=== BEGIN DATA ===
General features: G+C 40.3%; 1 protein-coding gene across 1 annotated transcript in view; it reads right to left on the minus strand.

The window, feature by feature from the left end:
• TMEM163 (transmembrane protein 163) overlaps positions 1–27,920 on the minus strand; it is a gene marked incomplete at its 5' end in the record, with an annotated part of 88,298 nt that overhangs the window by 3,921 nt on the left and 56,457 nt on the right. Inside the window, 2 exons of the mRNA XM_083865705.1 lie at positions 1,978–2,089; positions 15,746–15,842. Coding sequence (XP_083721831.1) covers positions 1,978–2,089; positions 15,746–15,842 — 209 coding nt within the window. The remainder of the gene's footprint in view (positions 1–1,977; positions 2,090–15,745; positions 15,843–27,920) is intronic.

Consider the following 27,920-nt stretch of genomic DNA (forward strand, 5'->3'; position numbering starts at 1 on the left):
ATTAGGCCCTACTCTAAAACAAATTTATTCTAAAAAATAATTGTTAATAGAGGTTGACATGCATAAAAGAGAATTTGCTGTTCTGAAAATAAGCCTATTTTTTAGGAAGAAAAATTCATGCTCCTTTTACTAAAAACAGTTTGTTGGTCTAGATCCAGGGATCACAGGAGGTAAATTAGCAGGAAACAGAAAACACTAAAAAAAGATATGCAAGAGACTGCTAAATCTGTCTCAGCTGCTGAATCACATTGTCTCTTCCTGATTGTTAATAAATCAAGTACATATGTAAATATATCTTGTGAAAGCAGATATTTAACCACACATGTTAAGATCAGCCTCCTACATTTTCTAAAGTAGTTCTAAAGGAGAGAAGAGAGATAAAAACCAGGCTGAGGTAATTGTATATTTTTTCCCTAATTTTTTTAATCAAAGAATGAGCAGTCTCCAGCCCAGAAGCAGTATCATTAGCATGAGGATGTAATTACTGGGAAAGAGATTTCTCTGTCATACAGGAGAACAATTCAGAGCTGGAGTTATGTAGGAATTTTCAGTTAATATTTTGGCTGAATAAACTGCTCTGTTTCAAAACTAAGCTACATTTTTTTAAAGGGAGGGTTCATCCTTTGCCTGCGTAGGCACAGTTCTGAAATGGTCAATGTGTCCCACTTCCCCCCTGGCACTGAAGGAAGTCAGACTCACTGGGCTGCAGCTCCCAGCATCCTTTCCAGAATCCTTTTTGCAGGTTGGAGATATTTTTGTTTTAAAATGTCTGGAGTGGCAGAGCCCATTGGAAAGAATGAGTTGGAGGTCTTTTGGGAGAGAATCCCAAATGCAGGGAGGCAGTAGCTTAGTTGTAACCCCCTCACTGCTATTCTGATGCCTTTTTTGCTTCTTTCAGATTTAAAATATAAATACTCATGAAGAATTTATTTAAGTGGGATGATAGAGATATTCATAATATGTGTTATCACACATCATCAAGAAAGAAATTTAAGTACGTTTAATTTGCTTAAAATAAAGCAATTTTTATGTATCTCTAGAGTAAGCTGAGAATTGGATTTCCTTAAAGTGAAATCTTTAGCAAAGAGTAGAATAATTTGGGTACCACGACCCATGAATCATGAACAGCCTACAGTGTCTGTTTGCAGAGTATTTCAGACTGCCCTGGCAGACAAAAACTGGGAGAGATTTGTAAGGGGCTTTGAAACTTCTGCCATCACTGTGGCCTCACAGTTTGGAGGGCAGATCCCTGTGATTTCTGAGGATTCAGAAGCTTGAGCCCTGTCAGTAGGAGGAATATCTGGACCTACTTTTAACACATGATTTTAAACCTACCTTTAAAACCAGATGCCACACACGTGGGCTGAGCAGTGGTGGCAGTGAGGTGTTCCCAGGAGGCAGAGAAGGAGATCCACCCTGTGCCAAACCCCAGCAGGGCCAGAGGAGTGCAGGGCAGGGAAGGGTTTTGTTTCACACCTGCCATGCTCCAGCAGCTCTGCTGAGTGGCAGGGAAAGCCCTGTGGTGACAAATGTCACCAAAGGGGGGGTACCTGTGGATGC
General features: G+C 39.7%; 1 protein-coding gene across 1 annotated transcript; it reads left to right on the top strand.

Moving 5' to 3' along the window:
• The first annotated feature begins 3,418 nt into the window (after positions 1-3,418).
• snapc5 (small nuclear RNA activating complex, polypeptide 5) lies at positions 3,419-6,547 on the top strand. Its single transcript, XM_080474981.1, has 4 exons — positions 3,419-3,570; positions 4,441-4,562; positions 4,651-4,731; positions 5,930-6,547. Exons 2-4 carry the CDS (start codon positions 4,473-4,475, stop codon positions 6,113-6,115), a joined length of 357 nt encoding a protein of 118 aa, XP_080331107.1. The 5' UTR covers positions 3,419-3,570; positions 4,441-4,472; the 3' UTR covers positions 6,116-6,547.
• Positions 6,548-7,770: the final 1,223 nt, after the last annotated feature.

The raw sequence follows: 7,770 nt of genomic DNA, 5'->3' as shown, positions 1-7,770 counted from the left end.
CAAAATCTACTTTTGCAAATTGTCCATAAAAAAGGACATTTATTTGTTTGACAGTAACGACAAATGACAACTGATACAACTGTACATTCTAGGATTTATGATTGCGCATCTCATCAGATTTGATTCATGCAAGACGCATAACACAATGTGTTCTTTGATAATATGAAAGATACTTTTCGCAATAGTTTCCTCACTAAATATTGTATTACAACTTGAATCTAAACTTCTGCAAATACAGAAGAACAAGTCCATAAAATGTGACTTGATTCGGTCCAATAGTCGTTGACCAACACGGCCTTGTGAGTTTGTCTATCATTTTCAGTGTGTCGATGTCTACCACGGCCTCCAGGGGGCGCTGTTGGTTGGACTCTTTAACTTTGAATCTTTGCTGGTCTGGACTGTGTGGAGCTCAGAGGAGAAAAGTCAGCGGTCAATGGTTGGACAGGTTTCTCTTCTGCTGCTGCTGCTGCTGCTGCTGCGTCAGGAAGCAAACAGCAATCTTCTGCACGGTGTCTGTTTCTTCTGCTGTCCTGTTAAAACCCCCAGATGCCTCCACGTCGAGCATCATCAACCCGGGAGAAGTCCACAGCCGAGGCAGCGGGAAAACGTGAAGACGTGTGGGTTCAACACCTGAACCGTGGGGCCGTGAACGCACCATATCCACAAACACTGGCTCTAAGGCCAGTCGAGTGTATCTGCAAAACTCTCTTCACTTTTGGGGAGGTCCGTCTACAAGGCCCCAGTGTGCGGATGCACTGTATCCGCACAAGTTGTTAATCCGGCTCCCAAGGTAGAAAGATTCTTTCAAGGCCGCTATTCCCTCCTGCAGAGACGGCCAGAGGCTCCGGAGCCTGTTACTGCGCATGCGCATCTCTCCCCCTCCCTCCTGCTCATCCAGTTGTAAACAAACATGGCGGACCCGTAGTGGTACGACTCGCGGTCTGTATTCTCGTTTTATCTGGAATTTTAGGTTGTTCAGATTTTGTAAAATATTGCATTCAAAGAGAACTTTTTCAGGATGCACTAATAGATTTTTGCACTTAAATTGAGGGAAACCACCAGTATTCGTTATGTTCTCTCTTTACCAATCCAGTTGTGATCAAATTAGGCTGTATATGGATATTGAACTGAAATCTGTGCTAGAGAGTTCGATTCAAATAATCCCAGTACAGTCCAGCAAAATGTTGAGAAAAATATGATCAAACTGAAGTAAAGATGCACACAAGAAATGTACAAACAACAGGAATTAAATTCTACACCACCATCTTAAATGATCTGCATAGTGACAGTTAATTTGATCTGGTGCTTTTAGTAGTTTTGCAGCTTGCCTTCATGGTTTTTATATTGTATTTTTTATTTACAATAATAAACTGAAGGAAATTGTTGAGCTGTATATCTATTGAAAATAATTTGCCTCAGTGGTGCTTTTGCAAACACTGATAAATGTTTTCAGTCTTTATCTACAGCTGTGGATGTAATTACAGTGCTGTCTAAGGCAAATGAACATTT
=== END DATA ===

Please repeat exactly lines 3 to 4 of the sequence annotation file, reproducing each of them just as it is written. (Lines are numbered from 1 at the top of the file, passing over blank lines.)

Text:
• TMEM163 (transmembrane protein 163) overlaps positions 1–27,920 on the minus strand; it is a gene marked incomplete at its 5' end in the record, with an annotated part of 88,298 nt that overhangs the window by 3,921 nt on the left and 56,457 nt on the right. Inside the window, 2 exons of the mRNA XM_083865705.1 lie at positions 1,978–2,089; positions 15,746–15,842. Coding sequence (XP_083721831.1) covers positions 1,978–2,089; positions 15,746–15,842 — 209 coding nt within the window. The remainder of the gene's footprint in view (positions 1–1,977; positions 2,090–15,745; positions 15,843–27,920) is intronic.

Consider the following 27,920-nt stretch of genomic DNA (forward strand, 5'->3'; position numbering starts at 1 on the left):